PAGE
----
DECODING THE WAGGLE DANCE

DECODING THE WAGGLE DANCE

PEEK INSIDE THE HIVE WITH COMPUTER VISION

PEEK INSIDE THE HIVE WITH COMPUTER VISION

When you think of honeybees, you might envision them happily buzzing from flower to flower or busily working inside a hive. But did you know that honeybees can dance? Not fancy ballroom dancing or ballet. Not tap or the tango. Rather, honeybees have choreographed their own unique dance that scientists call the waggle dance.

While the bees perform the dance in a figure-eight pattern inside the hive, their movements communicate the location of nectar sources to the rest of the colony. The speed and direction of the dance movements convey what direction to fly, how far to fly and how rich the food source is.

Knowledgeable beekeepers know how to interpret the dance of an individual bee. But computer vision and real-time analysis of an entire hive full of bees could tell us even more.

THE BUZZWORTHY PROJECT

With bee populations on the decline around the world, Amesto NextBridge partnered with Beefutures in Norway to answer the question: Can we use computer vision to interpret the waggle dance and maximize bees’ access to food?

Christophe Brod, CEO and Founder, Beefutures.

Computer vision extracts directionality and length of a bee’s movement.

Beekeepers try to place hives in a location where bees will find nectar.

Silje Nord, Data Scientist, Amesto NextBridge.

“Usually you film [the waggle dance] with a timer, and you go back home and decode it manually. When you do that type of work, you just capture a few bee waggle dances,” says Christophe Brod, CEO and founder of Beefutures. “What we think the Beefutures approach will bring is the systematic and continuous real-time monitoring of all the bee waggle dances.”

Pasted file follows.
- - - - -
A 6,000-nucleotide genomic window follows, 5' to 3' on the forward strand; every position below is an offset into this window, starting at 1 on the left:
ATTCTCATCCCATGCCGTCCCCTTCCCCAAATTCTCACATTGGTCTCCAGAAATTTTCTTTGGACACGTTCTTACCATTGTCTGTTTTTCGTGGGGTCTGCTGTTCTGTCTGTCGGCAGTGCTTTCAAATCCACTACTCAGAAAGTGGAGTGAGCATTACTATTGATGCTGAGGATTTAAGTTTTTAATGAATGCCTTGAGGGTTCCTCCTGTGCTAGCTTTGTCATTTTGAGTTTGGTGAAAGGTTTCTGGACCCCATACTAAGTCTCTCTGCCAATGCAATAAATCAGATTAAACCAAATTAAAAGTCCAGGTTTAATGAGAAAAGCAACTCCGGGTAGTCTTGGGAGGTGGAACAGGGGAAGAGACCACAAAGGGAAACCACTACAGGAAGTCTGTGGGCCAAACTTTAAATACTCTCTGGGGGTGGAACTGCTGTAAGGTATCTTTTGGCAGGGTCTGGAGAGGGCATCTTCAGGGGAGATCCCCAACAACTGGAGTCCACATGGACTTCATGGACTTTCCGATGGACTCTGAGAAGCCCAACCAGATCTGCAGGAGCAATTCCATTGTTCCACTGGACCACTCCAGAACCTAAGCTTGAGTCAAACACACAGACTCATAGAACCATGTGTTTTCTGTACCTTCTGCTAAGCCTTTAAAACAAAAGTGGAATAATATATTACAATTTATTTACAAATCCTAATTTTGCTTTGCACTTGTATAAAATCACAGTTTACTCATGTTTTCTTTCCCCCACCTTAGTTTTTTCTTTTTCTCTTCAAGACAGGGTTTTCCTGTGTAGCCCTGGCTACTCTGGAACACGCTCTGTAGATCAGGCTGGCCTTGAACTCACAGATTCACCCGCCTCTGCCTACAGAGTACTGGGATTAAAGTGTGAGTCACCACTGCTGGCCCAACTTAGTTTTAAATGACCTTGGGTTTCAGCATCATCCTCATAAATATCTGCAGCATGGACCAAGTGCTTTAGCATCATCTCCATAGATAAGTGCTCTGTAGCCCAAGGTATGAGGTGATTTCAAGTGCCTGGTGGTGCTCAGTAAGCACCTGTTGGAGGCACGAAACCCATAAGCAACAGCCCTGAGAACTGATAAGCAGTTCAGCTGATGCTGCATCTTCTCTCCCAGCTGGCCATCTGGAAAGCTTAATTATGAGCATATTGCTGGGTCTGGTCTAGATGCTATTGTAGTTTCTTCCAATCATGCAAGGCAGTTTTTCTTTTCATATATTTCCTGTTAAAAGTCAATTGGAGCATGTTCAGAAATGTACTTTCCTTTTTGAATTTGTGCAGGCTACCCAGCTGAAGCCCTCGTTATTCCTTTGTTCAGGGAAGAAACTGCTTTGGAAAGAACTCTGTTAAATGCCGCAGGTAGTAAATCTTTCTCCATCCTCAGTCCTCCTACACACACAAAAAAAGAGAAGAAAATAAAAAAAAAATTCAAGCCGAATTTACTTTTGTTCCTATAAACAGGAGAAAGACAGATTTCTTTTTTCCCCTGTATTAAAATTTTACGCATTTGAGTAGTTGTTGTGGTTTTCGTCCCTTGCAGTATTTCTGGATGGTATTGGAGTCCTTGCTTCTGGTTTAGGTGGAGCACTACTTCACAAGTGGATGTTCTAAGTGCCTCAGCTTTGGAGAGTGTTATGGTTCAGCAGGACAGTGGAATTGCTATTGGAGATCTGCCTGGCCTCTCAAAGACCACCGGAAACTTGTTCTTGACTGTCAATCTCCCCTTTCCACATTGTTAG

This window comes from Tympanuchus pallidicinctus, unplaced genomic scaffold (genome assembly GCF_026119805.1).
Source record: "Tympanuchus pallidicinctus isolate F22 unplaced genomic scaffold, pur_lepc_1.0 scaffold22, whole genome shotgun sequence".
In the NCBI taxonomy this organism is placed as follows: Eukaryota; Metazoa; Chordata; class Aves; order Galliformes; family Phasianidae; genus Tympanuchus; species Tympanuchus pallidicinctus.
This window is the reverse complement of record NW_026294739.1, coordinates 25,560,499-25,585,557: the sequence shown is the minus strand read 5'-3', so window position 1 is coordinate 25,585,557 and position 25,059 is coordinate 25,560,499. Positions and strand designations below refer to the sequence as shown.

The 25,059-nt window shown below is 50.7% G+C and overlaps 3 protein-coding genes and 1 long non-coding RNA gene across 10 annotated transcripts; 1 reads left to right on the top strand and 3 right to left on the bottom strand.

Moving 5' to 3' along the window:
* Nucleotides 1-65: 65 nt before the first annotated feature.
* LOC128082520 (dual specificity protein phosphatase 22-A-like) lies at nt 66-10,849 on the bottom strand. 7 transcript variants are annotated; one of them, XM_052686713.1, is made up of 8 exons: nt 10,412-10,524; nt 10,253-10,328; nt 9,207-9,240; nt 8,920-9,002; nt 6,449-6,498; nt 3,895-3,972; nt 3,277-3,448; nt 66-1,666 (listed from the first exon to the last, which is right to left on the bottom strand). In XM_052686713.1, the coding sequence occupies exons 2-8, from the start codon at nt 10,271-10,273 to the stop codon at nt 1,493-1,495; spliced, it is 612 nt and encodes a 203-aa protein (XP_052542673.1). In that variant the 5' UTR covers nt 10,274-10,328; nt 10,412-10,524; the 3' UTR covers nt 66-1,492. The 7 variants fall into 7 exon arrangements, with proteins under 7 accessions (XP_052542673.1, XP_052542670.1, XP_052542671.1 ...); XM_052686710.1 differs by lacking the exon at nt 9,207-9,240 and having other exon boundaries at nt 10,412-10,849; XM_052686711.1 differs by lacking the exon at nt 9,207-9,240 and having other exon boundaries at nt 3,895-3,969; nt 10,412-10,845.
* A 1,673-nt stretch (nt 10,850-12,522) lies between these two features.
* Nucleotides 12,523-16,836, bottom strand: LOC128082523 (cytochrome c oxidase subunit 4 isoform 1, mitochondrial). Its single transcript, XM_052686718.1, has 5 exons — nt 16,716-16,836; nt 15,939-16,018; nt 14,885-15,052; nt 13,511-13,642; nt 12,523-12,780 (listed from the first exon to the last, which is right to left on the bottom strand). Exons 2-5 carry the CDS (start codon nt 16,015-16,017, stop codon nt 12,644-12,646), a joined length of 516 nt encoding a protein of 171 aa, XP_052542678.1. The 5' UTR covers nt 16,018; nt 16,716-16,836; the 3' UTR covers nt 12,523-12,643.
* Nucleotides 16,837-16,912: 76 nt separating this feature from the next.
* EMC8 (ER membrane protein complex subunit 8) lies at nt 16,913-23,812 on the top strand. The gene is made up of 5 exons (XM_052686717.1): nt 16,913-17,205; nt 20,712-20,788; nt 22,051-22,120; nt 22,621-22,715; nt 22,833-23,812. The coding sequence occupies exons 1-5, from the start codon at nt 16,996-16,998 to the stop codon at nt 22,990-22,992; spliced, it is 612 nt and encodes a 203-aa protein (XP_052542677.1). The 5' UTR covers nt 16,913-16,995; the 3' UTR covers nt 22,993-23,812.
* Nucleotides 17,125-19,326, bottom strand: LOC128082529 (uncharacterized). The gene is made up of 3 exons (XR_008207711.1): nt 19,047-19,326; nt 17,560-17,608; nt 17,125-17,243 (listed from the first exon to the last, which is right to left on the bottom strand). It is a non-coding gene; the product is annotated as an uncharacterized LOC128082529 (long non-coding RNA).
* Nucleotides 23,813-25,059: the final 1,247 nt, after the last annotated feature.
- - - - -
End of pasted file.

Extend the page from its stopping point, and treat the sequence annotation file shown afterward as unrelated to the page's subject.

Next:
Beefutures created an observation hive filled with sensors, microphones and cameras monitoring the inside and outside of beehives. It quickly captured bee activity using computer vision and streamed the data with IoT technologies. Using algorithms to analyze the real-time monitoring of all the bees in the hive, the team decoded the bees’ movements and located the best possible placement for future hives.

Next, the team developed an interactive map of optimal hive locations that beekeepers can access from their phones. This information helps the beekeepers decide where to relocate hives to optimize conditions or where to plant new food sources based on the time of year.

With just one question and an overwhelming passion for sustainability, this team uncovered a wealth of new answers provided by the bees.

Advanced monitoring of the waggle dances allows bees to act as sensors for their ecosystems. By understanding their dance movements, researchers might uncover even more insights to help save and protect their population, which ultimately benefits us all.

“That’s one of the exciting things here,” says Silje Nord, a data scientist at Amesto NextBridge. “We may provide our way of decoding the dance back to academia and they may use it in future research to see if there are other things we can learn from the bees that we are unaware of now.” 

“Hard work and scientific experience combined with creativity and dedication can lead to world-changing solutions for the greater good.”

Kjetil Kalager, lead of the Amesto NextBridge and Beefutures team

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